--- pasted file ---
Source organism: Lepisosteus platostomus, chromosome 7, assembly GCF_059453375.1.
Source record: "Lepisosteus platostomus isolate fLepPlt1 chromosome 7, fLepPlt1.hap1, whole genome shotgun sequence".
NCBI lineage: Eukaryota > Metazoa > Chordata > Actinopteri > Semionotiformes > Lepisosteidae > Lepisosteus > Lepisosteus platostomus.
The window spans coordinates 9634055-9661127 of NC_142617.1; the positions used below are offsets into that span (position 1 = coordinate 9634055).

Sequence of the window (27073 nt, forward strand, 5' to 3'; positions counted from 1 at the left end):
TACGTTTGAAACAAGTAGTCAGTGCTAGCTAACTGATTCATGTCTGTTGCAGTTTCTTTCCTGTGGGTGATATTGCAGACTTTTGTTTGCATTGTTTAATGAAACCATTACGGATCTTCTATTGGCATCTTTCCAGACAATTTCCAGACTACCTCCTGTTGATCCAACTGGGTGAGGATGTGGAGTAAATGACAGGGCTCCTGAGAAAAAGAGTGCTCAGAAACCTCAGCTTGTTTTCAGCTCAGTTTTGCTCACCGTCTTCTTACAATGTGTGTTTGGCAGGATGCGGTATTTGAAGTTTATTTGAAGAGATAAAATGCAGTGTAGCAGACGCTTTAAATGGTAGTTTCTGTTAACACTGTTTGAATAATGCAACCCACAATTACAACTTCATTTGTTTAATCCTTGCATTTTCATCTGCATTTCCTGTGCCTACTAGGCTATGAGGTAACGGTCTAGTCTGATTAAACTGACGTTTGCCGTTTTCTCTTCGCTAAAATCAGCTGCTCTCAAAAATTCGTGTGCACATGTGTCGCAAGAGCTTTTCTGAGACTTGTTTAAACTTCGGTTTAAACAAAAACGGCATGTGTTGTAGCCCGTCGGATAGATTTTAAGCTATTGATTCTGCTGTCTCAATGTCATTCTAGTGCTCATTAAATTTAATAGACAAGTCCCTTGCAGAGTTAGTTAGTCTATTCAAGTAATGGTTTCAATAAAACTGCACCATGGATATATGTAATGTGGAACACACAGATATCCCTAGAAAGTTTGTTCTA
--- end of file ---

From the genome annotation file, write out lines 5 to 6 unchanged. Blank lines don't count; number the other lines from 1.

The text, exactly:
Sequence of the window (27073 nt, forward strand, 5' to 3'; positions counted from 1 at the left end):
TACGTTTGAAACAAGTAGTCAGTGCTAGCTAACTGATTCATGTCTGTTGCAGTTTCTTTCCTGTGGGTGATATTGCAGACTTTTGTTTGCATTGTTTAATGAAACCATTACGGATCTTCTATTGGCATCTTTCCAGACAATTTCCAGACTACCTCCTGTTGATCCAACTGGGTGAGGATGTGGAGTAAATGACAGGGCTCCTGAGAAAAAGAGTGCTCAGAAACCTCAGCTTGTTTTCAGCTCAGTTTTGCTCACCGTCTTCTTACAATGTGTGTTTGGCAGGATGCGGTATTTGAAGTTTATTTGAAGAGATAAAATGCAGTGTAGCAGACGCTTTAAATGGTAGTTTCTGTTAACACTGTTTGAATAATGCAACCCACAATTACAACTTCATTTGTTTAATCCTTGCATTTTCATCTGCATTTCCTGTGCCTACTAGGCTATGAGGTAACGGTCTAGTCTGATTAAACTGACGTTTGCCGTTTTCTCTTCGCTAAAATCAGCTGCTCTCAAAAATTCGTGTGCACATGTGTCGCAAGAGCTTTTCTGAGACTTGTTTAAACTTCGGTTTAAACAAAAACGGCATGTGTTGTAGCCCGTCGGATAGATTTTAAGCTATTGATTCTGCTGTCTCAATGTCATTCTAGTGCTCATTAAATTTAATAGACAAGTCCCTTGCAGAGTTAGTTAGTCTATTCAAGTAATGGTTTCAATAAAACTGCACCATGGATATATGTAATGTGGAACACACAGATATCCCTAGAAAGTTTGTTCTA